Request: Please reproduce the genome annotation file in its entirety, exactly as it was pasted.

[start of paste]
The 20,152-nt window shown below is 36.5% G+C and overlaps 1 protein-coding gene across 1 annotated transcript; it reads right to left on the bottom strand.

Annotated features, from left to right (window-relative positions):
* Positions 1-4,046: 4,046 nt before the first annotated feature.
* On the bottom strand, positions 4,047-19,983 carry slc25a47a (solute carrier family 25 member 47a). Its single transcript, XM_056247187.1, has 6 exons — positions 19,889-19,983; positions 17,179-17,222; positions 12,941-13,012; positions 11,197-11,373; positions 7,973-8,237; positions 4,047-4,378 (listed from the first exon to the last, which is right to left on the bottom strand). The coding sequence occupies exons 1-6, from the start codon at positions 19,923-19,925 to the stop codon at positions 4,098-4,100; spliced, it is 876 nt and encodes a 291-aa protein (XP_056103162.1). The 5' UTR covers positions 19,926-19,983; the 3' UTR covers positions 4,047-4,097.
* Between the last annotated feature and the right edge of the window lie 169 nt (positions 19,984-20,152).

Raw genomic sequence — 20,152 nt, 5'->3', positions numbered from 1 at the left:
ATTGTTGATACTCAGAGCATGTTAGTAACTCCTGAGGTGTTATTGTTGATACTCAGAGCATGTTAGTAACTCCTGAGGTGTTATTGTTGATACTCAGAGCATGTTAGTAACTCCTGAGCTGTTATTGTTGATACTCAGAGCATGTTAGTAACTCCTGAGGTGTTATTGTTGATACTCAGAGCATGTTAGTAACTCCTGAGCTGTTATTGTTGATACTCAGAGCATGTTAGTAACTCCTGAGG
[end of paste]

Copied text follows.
The 20,152-nt window shown below is 36.5% G+C and overlaps 1 protein-coding gene across 1 annotated transcript; it reads right to left on the bottom strand.

Annotated features, from left to right (window-relative positions):
* Positions 1-4,046: 4,046 nt before the first annotated feature.
* On the bottom strand, positions 4,047-19,983 carry slc25a47a (solute carrier family 25 member 47a). Its single transcript, XM_056247187.1, has 6 exons — positions 19,889-19,983; positions 17,179-17,222; positions 12,941-13,012; positions 11,197-11,373; positions 7,973-8,237; positions 4,047-4,378 (listed from the first exon to the last, which is right to left on the bottom strand). The coding sequence occupies exons 1-6, from the start codon at positions 19,923-19,925 to the stop codon at positions 4,098-4,100; spliced, it is 876 nt and encodes a 291-aa protein (XP_056103162.1). The 5' UTR covers positions 19,926-19,983; the 3' UTR covers positions 4,047-4,097.
* Between the last annotated feature and the right edge of the window lie 169 nt (positions 19,984-20,152).

Raw genomic sequence — 20,152 nt, 5'->3', positions numbered from 1 at the left:
ATTGTTGATACTCAGAGCATGTTAGTAACTCCTGAGGTGTTATTGTTGATACTCAGAGCATGTTAGTAACTCCTGAGGTGTTATTGTTGATACTCAGAGCATGTTAGTAACTCCTGAGCTGTTATTGTTGATACTCAGAGCATGTTAGTAACTCCTGAGGTGTTATTGTTGATACTCAGAGCATGTTAGTAACTCCTGAGCTGTTATTGTTGATACTCAGAGCATGTTAGTAACTCCTGAGG